Was Dawn Zimmer really planted in the Hoboken mayoral election by a political organization to siphon votes from candidate Beth Mason? Since Mason has simultaneously used three paid public relations people and a paid aide just in her job as a part-time city councilwoman, would she really be able to cut employee spending if she ascended to the mayoralty? Is Councilman Peter Cammarano secretly allied with Mayor David Roberts?
These rumors and criticisms have been swirling around the three front-running Hoboken mayoral candidates for the last few months, and last week, the Reporter asked the questions directly.
Of course, there are bigger issues – taxes, education, government transparency – and the candidates talked about those issues in their mayoral profiles (see other story).
The election for a four-year term as Hoboken’s mayor will be held Tuesday, May 12. Six people are running for the seat. Cammarano, Mason, and Zimmer are the three frontrunners, and are also sitting councilpeople.
The three independents, Ryn Melberg, Frank Orsini, and Tom Vincent, were profiled on the cover of last weekend’s edition.
Questions about Mason
Mason has been on the receiving end of various critical questions both on the internet and in letters in this newspaper for the last six months.
Some residents have charged that Mason is hypocritical for becoming allied with a local political organization in her run for mayor, since she complained last spring that Dawn Zimmer, during a run for council, had accepted funding from the county’s longtime political organization, the Hudson County Democratic Organization. At the time, Mason complained that taking help from a machine could make you beholden to that machine. However, since announcing her run for mayor, Mason has received the support of a powerful countywide politician – Union City Mayor and State Sen. Brian Stack – and members of the powerful Anthony Russo Civic Association in Hoboken, founded by former Mayor Anthony Russo.
Support from the Russo group is often quite helpful when one needs votes in the 3rd Ward on the west side of town.
In response to these questions, Mason said last week that she is glad that fellow Councilman Michael Russo, the son of the former mayor and a member of the organization, is in her corner. She also said she doesn’t connect the dots from Michael to his father, who spent time in prison for accepting bribes during his time in office. And she said Anthony Russo’s connection to the organization isn’t a problem. “When people serve their time and are moving forward, we should support that,” she said.
Many people think that Michael Russo also played a major part in Mason’s selection of her City Council running mates, who are long-time Hobokenites rather than the newcomer base from whom “reform” candidates typically draw. Michael Russo said many times last year that he might run for mayor, but instead dropped out of the race and is now supporting Mason, as is Russo’s cousin, Councilwoman Theresa Castellano.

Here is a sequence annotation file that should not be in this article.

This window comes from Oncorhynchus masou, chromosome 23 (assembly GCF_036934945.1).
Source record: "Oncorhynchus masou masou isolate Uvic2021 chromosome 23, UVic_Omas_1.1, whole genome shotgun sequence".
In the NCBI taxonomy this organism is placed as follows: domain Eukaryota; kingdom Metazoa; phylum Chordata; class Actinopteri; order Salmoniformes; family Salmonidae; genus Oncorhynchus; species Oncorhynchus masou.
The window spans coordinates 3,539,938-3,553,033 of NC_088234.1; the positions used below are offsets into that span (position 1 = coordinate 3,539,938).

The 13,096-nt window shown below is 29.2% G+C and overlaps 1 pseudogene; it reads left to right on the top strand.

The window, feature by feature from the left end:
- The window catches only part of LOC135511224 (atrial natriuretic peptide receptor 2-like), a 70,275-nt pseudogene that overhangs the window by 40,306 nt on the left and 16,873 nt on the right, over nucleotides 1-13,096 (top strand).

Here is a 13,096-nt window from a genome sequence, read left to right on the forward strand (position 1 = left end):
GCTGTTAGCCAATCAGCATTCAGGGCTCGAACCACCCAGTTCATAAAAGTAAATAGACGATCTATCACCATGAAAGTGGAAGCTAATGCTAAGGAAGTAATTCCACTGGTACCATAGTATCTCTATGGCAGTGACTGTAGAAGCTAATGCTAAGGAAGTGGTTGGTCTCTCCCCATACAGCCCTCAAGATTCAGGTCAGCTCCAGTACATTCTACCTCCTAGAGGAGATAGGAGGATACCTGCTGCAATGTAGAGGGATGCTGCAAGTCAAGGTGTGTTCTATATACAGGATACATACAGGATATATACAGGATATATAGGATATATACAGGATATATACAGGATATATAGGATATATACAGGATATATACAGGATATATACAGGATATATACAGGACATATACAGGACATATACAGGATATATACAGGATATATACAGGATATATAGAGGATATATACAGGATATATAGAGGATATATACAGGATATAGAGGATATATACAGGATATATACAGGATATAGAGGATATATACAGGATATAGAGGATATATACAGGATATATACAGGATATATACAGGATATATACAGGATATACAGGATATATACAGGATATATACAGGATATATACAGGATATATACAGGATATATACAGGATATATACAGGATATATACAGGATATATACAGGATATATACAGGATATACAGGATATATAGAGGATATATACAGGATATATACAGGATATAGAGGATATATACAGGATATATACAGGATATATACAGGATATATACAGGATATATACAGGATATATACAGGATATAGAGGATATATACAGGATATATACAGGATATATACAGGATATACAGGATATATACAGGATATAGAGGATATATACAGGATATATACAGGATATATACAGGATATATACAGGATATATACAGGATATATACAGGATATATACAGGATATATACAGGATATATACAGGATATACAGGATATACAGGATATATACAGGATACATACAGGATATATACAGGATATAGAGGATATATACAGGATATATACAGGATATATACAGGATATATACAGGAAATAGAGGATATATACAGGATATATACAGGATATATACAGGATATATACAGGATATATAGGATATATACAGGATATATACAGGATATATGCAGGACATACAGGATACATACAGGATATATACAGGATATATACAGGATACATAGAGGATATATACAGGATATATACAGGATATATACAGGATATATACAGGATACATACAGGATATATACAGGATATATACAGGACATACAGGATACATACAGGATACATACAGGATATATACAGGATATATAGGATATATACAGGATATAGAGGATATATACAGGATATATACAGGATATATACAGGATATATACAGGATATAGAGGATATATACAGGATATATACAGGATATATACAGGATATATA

Mason has said in the past that she had made no deals with Michael Russo, and last week, she said Michael Russo had “no impact whatsoever” on the selection of her council ticket.
She said she has known the three candidates for years, with the exception of Vincent Addeo, whom she just met in the past year. The other two on her slate are finance expert Anthony Pasquale, a former Housing Authority chairman who was appointed to that board by Anthony Russo, and Raul Morales II, a young attorney.
Some observers say that with her choices, she has alienated her base, but Mason said this is a way to allow other factions of Hoboken to have a say.
“When you make decisions – these are tough decisions that the next mayor will have to make,” Mason said. “It means people sometimes don’t agree with you.”
Mason was asked about the fact that last year, she was very critical of politicians holding two or more taxpayer jobs, but now she is working with Stack, who is Union City mayor and a state Senator.
Mason said, “He is one of the few people who is able to do both jobs very well.” But she added that it didn’t excuse the dual position holding. Nonetheless, it wouldn’t stop her from accepting the support of Stack, she said.
In her two years on the council, Mason has operated with several paid consultants – PR, political, legal, and otherwise – as well as a paid staffer. Unlike in Jersey City, Hoboken council people don’t get money to hire aides, so she has used her own money.
Mason said that her use of aides isn’t an indication that she needs a lot of people around to get things done. She said if she’s elected mayor, city positions will be evaluated to find out whether each job is needed.
Recently, Mason was criticized for not getting her campaign funding forms in to the state on time. Her camp promised this newspaper that it would produce receipts to prove that campaign funding forms were sent to the state on time. But after several requests to the campaign and Mason over the past week, they failed to produce any evidence that the state deadline was met.
One more criticism has to do with Mason’s vote to continue a tax abatement for the Church Towers moderate income housing building. Mason held a meeting for residents a few weeks before the vote, even though the complex is in Russo’s ward and not hers. Taxpayers who had been researching the abatement and its ramifications have complained that the meeting was not public and they were kept out, despite Mason’s previous record of fighting for open government.
Questions about Zimmer
Zimmer has come under criticism for making promises to her 4th Ward constituents that she didn’t keep, particularly vowing in the Reporter last year that she wouldn’t run for mayor because she had too many issues to tackle as the new 4th Ward councilwoman. But her vow changed in the last few months of last year.
Zimmer said last week that her vow to not run for mayor was superseded by her frustration at not being able to make progress from her council seat.
“I realized that I cannot get done what I need to get done for the 4th Ward unless I am mayor,” she said.
She cited the big problem with flooding in her ward. She claimed she was making inroads with the problem before being blocked on some counts by Roberts and the North Hudson Sewerage Authority.